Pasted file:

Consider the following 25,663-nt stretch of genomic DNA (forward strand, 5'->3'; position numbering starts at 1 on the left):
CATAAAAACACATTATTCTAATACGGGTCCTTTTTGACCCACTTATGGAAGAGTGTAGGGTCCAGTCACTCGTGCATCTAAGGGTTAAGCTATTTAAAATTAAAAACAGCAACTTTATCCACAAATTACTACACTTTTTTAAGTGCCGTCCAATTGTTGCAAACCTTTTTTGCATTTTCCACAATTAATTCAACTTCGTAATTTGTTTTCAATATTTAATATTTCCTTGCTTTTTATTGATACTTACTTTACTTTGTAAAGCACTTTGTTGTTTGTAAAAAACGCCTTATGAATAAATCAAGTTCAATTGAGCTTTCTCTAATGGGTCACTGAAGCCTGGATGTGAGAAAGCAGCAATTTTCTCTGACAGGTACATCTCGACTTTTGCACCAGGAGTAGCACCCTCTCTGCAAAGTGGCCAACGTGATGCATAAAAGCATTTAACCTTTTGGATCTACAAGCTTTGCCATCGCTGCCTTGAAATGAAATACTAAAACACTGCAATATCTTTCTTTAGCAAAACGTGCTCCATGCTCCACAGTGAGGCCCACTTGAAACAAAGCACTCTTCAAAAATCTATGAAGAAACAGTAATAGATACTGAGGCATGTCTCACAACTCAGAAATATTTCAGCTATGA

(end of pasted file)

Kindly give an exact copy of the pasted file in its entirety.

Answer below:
Consider the following 25,663-nt stretch of genomic DNA (forward strand, 5'->3'; position numbering starts at 1 on the left):
CATAAAAACACATTATTCTAATACGGGTCCTTTTTGACCCACTTATGGAAGAGTGTAGGGTCCAGTCACTCGTGCATCTAAGGGTTAAGCTATTTAAAATTAAAAACAGCAACTTTATCCACAAATTACTACACTTTTTTAAGTGCCGTCCAATTGTTGCAAACCTTTTTTGCATTTTCCACAATTAATTCAACTTCGTAATTTGTTTTCAATATTTAATATTTCCTTGCTTTTTATTGATACTTACTTTACTTTGTAAAGCACTTTGTTGTTTGTAAAAAACGCCTTATGAATAAATCAAGTTCAATTGAGCTTTCTCTAATGGGTCACTGAAGCCTGGATGTGAGAAAGCAGCAATTTTCTCTGACAGGTACATCTCGACTTTTGCACCAGGAGTAGCACCCTCTCTGCAAAGTGGCCAACGTGATGCATAAAAGCATTTAACCTTTTGGATCTACAAGCTTTGCCATCGCTGCCTTGAAATGAAATACTAAAACACTGCAATATCTTTCTTTAGCAAAACGTGCTCCATGCTCCACAGTGAGGCCCACTTGAAACAAAGCACTCTTCAAAAATCTATGAAGAAACAGTAATAGATACTGAGGCATGTCTCACAACTCAGAAATATTTCAGCTATGA